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Superintendent’s View

Acadia National Park Superintendent Sheridan SteeleSuperintendent’s View: Acadia’s Night Sky Rediscovered
By Sheridan Steele
Fall/Winter 2013 Friends of Acadia Journal

Curious visitors to Acadia sometimes ask, “How big is the park?” The straightforward answer would be nearly 48,000 acres, but you could also say it’s as big as the universe—just look up on a clear night. For decades, the scenic beauty of Acadia’s landscape has attracted visitors, but in recent years the night sky has received increasing attention.

Once just a backdrop, the National Park Service (NPS) now considers the night sky an integral part of the park and is taking steps to preserve and interpret this rediscovered resource. The current NPS management policies, adopted in 2006, state for the first time that “the Service will preserve, to the greatest extent possible, the natural lightscapes of parks, which are natural resources and values that exist in the absence of human-caused light.”

Protecting Acadia’s night sky is particularly important because it is the only national park in the Northeast that, like more remote national parks in the West, provides the opportunity to enjoy natural darkness and a high-quality night sky. Visitors can be awed by outstanding views of the thousands of stars of the Milky Way arching over the park from horizon to horizon, a sight that two-thirds of all Americans cannot see at home due to light pollution.

As development continues to increase in surrounding communities, Acadia’s night sky is threatened. Over the past seven years, we have made an effort to measure, promote, and protect the quality of the night sky, working with gateway communities, local businesses, and other partners including Friends of Acadia. The forecast for increased light pollution is alarming, yet there are identifiable solutions and a growing number of success stories in protecting and restoring night skies. Unlike many resource management challenges at Acadia, light pollution is one of the easiest environmental problems to fix, and the natural night sky is 100% recoverable.

As with other park resources, an inventory is the critical first step toward sound, science-based decisions. We measured light pollution throughout the park to provide a baseline; currently, Acadia’s night sky ranges from a Class 3 to 4 on the Bortle scale (a measure of the night sky’s brightness, ranging from 1 to 9, with Class 1 being the brightest and least impaired).

Recognizing that Acadia’s night sky has no boundary line, we then worked with the surrounding communities to develop an understanding of the night sky’s value and ways to preserve it. As a result, in 2008 the Bar Harbor Conservation Commission led the town to adopt new outdoor lighting standards in its land use ordinance. Mount Desert and Tremont soon followed with their own lighting ordinances. All three ordinances require that outdoor light fixtures be “fully shielded” or “full cut-off” so that all light is directed downward, greatly reducing light pollution.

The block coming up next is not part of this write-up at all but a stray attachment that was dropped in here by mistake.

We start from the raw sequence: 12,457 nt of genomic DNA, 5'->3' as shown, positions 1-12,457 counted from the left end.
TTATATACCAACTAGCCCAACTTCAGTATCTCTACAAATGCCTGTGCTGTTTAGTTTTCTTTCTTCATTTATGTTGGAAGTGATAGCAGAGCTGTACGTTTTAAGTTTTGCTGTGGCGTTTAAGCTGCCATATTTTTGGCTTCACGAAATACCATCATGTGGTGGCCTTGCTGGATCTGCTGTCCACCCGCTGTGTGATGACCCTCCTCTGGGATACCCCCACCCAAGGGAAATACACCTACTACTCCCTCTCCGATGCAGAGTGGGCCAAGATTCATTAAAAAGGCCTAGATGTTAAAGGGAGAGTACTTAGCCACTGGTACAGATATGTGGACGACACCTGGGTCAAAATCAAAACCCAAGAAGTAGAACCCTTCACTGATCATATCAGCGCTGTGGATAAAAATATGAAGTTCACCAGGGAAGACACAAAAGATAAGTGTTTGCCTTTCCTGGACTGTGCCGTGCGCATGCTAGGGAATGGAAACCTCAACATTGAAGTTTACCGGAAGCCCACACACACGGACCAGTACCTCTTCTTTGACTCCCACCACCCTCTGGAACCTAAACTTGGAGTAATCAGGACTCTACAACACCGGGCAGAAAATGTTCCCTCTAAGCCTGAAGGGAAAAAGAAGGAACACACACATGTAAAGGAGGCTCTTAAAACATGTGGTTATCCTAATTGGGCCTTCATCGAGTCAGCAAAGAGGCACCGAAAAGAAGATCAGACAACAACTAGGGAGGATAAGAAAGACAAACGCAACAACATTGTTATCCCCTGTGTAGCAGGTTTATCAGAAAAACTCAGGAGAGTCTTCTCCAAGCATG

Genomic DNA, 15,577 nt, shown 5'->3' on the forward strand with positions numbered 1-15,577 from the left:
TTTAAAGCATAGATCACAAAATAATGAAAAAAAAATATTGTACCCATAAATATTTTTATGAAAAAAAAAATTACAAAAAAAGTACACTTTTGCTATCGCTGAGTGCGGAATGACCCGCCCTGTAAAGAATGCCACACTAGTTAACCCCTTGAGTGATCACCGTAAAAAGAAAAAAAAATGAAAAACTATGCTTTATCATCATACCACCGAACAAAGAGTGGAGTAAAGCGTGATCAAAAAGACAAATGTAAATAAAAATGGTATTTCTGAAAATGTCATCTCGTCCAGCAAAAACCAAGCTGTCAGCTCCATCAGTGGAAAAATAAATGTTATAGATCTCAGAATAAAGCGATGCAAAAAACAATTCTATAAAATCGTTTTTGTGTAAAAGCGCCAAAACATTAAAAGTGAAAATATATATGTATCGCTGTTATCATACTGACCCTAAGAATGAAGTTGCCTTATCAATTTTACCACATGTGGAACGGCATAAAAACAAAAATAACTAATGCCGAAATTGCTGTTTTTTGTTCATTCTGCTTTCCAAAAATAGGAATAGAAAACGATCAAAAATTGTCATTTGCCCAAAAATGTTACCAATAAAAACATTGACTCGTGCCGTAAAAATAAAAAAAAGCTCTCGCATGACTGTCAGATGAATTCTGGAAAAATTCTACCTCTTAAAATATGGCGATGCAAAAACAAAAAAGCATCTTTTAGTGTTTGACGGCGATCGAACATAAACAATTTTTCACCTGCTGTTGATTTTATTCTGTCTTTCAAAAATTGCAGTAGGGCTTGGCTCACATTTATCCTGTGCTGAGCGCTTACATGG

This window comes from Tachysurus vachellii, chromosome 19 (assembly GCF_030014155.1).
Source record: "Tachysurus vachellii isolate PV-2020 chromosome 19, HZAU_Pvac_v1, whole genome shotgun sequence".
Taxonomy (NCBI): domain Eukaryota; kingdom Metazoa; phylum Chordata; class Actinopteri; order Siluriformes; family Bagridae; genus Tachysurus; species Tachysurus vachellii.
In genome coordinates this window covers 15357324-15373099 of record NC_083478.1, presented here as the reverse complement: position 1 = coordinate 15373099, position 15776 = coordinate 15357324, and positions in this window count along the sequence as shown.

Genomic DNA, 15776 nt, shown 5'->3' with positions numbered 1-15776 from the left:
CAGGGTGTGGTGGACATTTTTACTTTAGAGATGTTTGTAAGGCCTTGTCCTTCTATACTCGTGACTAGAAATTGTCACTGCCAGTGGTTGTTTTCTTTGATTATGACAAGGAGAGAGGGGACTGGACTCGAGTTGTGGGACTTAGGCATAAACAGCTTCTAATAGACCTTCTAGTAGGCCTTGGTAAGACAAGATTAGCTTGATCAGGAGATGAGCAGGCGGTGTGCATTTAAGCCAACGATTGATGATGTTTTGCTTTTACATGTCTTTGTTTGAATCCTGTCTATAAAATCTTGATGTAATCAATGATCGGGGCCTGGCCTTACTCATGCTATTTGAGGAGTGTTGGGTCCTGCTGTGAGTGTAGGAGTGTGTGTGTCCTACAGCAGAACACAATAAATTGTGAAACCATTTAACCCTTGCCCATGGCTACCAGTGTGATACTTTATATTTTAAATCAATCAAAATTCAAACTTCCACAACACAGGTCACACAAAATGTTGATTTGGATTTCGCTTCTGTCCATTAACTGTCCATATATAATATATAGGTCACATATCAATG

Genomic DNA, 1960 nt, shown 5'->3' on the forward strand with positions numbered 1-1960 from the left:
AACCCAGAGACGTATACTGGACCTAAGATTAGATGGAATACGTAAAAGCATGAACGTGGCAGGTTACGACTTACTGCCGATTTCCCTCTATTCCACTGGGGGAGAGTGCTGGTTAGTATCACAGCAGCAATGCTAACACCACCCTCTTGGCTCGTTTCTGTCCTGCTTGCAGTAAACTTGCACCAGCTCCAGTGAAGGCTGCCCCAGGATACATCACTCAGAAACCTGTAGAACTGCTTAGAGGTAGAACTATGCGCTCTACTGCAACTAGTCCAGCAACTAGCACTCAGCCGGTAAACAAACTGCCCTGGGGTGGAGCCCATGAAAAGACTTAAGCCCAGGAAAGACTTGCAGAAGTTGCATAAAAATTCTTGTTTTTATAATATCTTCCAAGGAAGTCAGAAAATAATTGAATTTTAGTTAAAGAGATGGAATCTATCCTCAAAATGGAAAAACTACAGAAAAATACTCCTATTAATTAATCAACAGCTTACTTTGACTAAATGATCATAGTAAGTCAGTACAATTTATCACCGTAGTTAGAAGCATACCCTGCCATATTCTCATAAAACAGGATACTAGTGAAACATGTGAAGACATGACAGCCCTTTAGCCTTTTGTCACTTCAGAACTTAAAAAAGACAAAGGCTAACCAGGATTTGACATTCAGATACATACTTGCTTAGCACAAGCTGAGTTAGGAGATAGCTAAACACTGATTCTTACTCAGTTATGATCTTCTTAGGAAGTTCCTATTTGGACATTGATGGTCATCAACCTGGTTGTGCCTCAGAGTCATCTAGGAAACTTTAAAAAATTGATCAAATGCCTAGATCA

We then partnered with FOA, the Bar Harbor Chamber of Commerce, and many other businesses and organizations in 2009 to inaugurate the Acadia Night Sky Festival, a five-day “community celebration to promote the protection and enjoyment of Downeast Acadia’s stellar night sky as a valuable natural resource through education, science, and the arts.” Held each September, it offers more than 40 programs for all ages and interests, including stargazing programs, lectures, films, hikes, and art exhibits. It is steadily attracting more and more visitors to the area during the fall shoulder season: this year, around 4,600 people from New England and beyond participated in the 5th Annual Acadia Night Sky Festival. Many were excited to see the Milky Way in its full splendor for the first time.

Another important step is to retrofit outdoor lights on park facilities to reduce light pollution. In 2009, the NPS received a grant from the National Park Foundation to assess the park’s outdoor lighting and complete a demonstration project. That summer, Christine Kercell, an intern from Slippery Rock University, inventoried all 829 outdoor lighting fixtures in the park and determined that 340 (or 41% of total) met the desired lighting standard as fully shielded.

This was followed by generous donations from Musco Lighting (an outdoor lighting company) and the Yawkey Foundation through FOA to replace more than 40 non-compliant lights at Blackwoods campground, with Musco Lighting providing fully shielded light fixtures and technical support, and the Yawkey Foundation funding their installation. When the project is completed next year, visitors will enjoy a markedly more starlit camping experience.

With the great cooperation of partners and surrounding communities, we are making significant strides to slow—and in some cases reverse—the impacts of light pollution. The next time you are in Acadia under a clear dark sky, don’t forget to look up—the park is bigger than you think.